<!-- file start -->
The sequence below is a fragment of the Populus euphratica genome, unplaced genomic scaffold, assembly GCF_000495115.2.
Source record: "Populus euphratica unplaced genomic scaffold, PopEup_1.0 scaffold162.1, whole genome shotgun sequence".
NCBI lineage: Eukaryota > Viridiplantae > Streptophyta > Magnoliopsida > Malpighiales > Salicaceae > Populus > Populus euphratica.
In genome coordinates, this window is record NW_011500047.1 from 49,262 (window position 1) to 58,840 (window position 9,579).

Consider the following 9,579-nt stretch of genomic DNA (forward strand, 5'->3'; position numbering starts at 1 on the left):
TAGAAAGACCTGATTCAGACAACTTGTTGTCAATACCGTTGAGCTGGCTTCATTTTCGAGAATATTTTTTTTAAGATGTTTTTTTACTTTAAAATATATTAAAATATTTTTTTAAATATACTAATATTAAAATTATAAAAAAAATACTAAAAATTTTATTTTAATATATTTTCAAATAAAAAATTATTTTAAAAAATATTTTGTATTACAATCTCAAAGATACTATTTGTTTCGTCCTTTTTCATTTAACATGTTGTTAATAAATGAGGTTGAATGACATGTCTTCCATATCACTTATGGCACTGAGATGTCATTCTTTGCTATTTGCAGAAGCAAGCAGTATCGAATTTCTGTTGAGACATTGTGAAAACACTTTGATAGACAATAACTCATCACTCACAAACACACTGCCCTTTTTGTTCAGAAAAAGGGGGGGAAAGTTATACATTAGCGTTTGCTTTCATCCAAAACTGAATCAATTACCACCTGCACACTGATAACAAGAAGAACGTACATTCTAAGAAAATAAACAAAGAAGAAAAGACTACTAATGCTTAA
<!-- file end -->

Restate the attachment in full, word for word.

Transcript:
The sequence below is a fragment of the Populus euphratica genome, unplaced genomic scaffold, assembly GCF_000495115.2.
Source record: "Populus euphratica unplaced genomic scaffold, PopEup_1.0 scaffold162.1, whole genome shotgun sequence".
NCBI lineage: Eukaryota > Viridiplantae > Streptophyta > Magnoliopsida > Malpighiales > Salicaceae > Populus > Populus euphratica.
In genome coordinates, this window is record NW_011500047.1 from 49,262 (window position 1) to 58,840 (window position 9,579).

Consider the following 9,579-nt stretch of genomic DNA (forward strand, 5'->3'; position numbering starts at 1 on the left):
TAGAAAGACCTGATTCAGACAACTTGTTGTCAATACCGTTGAGCTGGCTTCATTTTCGAGAATATTTTTTTTAAGATGTTTTTTTACTTTAAAATATATTAAAATATTTTTTTAAATATACTAATATTAAAATTATAAAAAAAATACTAAAAATTTTATTTTAATATATTTTCAAATAAAAAATTATTTTAAAAAATATTTTGTATTACAATCTCAAAGATACTATTTGTTTCGTCCTTTTTCATTTAACATGTTGTTAATAAATGAGGTTGAATGACATGTCTTCCATATCACTTATGGCACTGAGATGTCATTCTTTGCTATTTGCAGAAGCAAGCAGTATCGAATTTCTGTTGAGACATTGTGAAAACACTTTGATAGACAATAACTCATCACTCACAAACACACTGCCCTTTTTGTTCAGAAAAAGGGGGGGAAAGTTATACATTAGCGTTTGCTTTCATCCAAAACTGAATCAATTACCACCTGCACACTGATAACAAGAAGAACGTACATTCTAAGAAAATAAACAAAGAAGAAAAGACTACTAATGCTTAA